- Editor’s Note: This is the first of a two-part series on the state of Illinois report: “Delivering Efficient, Effective and Streamlined Government to Illinois Taxpayers”
The state of Illinois is making a push to let voters decide whether to eliminate some levels of local government.
Chaired by Lt. Gov. Evelyn Sanguinetti, the Task Force on Local Government and Unfunded Mandates recently completed a report titled, “Delivering Efficient, Effective and Streamlined Government to Illinois Taxpayers”
In that report, the task force voted to endorse 27 recommendations. The following is a short summary of the 12 recommendations related to consolidation referendums. The next article will present summaries of the task force’s 15 unfunded-mandate recommendations.
(1) Enact a four-year moratorium on creating new local governments. (Considered on June 24, 2015; Proposal passed 21-1-0.)
(2) Empower Illinois citizens to consolidate or dissolve local governments via referendum. (Considered on June 24, 2015; Proposal passed 21-1-0.) This would set a maximum petition signature requirement of 5 percent of votes cast in the last general election to bring forward a referendum relating to the consolidation or dissolution of a local unit of government.
(3) Expand DuPage County’s pilot consolidation program to all 102 counties. (Considered on June 24, 2015; Proposal passed 21-1-0.) This would give counties the authority to dissolve or consolidate government units whose boards are appointed by the county. (Public Act 098-0126)
(4) Allow all townships in the state to consolidate with coterminous municipalities via referendum. (Considered on Oct. 19, 2015; Proposal passed 14-0-1.) This would be the same authority that was granted to voters in Evanston Township to hold a referendum to consolidate the township into the city of Evanston.
(5) Remove the limitation capping a township size of 126 square miles. (Considered on Oct. 19, 2015; Proposal passed 14-0-1.)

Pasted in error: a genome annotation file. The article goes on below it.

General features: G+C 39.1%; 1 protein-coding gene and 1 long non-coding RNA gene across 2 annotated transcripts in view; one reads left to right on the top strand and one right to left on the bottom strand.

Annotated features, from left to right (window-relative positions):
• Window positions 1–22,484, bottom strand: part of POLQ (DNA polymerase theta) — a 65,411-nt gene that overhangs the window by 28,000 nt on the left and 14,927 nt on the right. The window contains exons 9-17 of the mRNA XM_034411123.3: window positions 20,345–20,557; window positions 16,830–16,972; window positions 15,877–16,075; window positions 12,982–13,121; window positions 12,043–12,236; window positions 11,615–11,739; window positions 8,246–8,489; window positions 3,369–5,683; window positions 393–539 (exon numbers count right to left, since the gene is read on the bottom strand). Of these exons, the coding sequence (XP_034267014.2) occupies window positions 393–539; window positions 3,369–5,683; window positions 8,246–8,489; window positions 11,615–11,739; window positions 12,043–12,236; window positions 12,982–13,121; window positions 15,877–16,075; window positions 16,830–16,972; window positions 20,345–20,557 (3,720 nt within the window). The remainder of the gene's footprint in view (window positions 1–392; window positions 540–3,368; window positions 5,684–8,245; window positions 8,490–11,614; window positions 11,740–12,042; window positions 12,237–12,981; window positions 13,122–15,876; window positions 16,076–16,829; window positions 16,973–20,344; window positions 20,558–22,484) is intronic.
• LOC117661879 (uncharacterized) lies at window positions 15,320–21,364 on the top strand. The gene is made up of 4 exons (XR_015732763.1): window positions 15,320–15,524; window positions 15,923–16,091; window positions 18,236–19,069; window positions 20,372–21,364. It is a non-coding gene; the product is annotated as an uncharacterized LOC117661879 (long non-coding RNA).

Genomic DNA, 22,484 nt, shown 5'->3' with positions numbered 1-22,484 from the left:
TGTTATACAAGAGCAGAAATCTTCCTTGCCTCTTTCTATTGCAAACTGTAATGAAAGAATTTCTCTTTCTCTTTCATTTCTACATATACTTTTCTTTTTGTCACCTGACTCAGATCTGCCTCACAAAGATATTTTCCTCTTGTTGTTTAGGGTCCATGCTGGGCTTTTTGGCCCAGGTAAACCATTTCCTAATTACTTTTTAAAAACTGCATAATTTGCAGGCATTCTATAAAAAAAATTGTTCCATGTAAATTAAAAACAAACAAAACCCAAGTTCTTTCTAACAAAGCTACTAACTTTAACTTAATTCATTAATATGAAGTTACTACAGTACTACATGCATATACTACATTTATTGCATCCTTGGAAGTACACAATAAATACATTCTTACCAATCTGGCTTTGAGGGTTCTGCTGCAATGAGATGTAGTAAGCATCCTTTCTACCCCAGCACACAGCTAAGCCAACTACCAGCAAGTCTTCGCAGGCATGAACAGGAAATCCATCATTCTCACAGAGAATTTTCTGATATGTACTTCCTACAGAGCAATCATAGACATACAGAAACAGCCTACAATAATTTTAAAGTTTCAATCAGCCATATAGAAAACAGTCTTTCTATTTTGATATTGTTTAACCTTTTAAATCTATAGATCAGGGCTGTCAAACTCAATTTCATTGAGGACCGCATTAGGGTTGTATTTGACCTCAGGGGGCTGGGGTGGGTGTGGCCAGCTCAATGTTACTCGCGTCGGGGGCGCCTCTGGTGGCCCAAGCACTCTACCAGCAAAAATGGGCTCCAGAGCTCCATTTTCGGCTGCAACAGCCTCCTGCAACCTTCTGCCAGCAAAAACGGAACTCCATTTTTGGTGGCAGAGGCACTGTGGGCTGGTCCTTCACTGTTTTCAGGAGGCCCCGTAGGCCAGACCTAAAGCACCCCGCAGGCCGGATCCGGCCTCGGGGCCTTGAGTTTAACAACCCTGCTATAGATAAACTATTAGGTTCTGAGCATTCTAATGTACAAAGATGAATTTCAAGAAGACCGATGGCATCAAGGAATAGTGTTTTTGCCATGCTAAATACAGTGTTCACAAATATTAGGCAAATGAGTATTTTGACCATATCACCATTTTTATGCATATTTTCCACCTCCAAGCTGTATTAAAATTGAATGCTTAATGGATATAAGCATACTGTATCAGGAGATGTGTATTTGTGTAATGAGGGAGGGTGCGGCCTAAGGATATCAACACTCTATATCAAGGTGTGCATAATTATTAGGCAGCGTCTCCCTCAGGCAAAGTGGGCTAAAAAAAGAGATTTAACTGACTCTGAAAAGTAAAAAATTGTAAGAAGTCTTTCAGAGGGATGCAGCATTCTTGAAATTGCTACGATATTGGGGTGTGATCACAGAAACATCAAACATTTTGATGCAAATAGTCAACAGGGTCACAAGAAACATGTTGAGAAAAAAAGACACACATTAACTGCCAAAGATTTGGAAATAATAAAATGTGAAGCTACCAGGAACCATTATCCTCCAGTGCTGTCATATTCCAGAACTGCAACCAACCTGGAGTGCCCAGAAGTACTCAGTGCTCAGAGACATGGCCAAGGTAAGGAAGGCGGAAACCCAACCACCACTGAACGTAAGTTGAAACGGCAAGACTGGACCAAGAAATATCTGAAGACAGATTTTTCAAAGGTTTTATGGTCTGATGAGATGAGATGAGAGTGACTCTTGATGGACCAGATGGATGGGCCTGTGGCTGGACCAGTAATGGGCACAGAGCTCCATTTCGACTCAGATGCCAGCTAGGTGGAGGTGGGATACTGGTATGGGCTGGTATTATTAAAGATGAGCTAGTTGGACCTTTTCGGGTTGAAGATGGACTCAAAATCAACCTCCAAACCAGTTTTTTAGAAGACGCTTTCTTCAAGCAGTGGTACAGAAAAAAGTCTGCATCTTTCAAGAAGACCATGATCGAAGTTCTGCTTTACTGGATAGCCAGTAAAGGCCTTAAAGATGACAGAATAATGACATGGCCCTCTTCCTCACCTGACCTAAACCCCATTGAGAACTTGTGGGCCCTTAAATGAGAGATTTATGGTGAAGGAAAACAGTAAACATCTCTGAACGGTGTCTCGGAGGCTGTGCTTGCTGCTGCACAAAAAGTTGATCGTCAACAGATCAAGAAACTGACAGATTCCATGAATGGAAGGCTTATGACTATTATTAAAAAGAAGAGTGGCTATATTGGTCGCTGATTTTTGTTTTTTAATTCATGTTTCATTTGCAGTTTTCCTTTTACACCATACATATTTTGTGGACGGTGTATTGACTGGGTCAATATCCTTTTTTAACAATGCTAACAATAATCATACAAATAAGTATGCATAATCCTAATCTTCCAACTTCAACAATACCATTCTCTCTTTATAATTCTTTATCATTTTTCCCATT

(6) Allow counties to retain their existing form of government following a successful referendum to dissolve townships into the county. (Considered on Oct. 19, 2015; Proposal passed 14-0-1.) Current law requires any county that dissolves its townships into the county to change its structure to commission form of government and cap the number of County Board members to five.
(7) Hold taxpayers harmless from township consolidation. (Considered on Oct. 19, 2015; Proposal passed 14-0-1.) This would allow county-board or citizen-initiated township consolidation referendum to peg the year one local tax rate among consolidating townships.
(8) Allow counties with fewer than 15,000 parcels and $1 billion in Equalized Assessed Valuation to dissolve all of the elected townships assessors and multi-township assessment districts into one newly elected county assessor position and office — by majority vote of the county board or via citizen-led referendum. (Considered on Oct. 19, 2015; Proposal passed 14-0-1.)
(9) Protect the Intergovernmental Cooperation Act. (Considered on Nov. 19, 2015; Proposal passed 15-0-1.) This encourages local governments to continue to coordinate service offerings through intergovernmental agreements.
(10) School District Consolidation: Provide the Illinois State Board of Education flexibility to incentivize outcomes of school district consolidation. (Considered on Nov. 19, 2015; Proposal passed 15-0-1.) School district consolidation can lead to enhanced academic offerings, K-12 curriculum alignment and improved administrative efficiency, the report says.
(11) Encourage state agencies — when allotting discretionary state and federal funds to local governments — to encourage regional sharing of public equipment, facilities, training, resources and administrative functions. (Considered on Nov. 19, 2015; Proposal passed 16-0-0.) Local units of government can achieve significant savings through consolidation and sharing of services, assets, personnel and function, the report says. State agencies should be empowered to incentivize good government, intergovernmental cooperation.
(12) Allow merger of general township road and bridge districts that maintain less than 25 miles of road. (Considered on Nov. 19, 2015; Proposal passed 12-0-4.) Current law requires township road and bridge districts with less than 5 miles of road to consolidate into the general township. The proposal would allow consolidation at fewer than 25 miles.
Conclusion and Next Steps
In its “Conclusion and Next Steps” section, the report suggests that a “one-size-fits all” solution won’t work and divides Illinois into three “sub-state” areas, based on certain types of counties:
- The “Chicago Metropolitan Area,” which includes Kane and other collar counties
- “Downstate Metro Counties” with large cities
- “Remote, Rural Downstate Counties”
See the full report for distinctions between and next steps for those three areas.
SOURCE: State of Illinois, “Delivering Efficient, Effective and Streamlined Government to Illinois Taxpayers”
NEXT: Summaries of the 15 unfunded-mandate recommendations.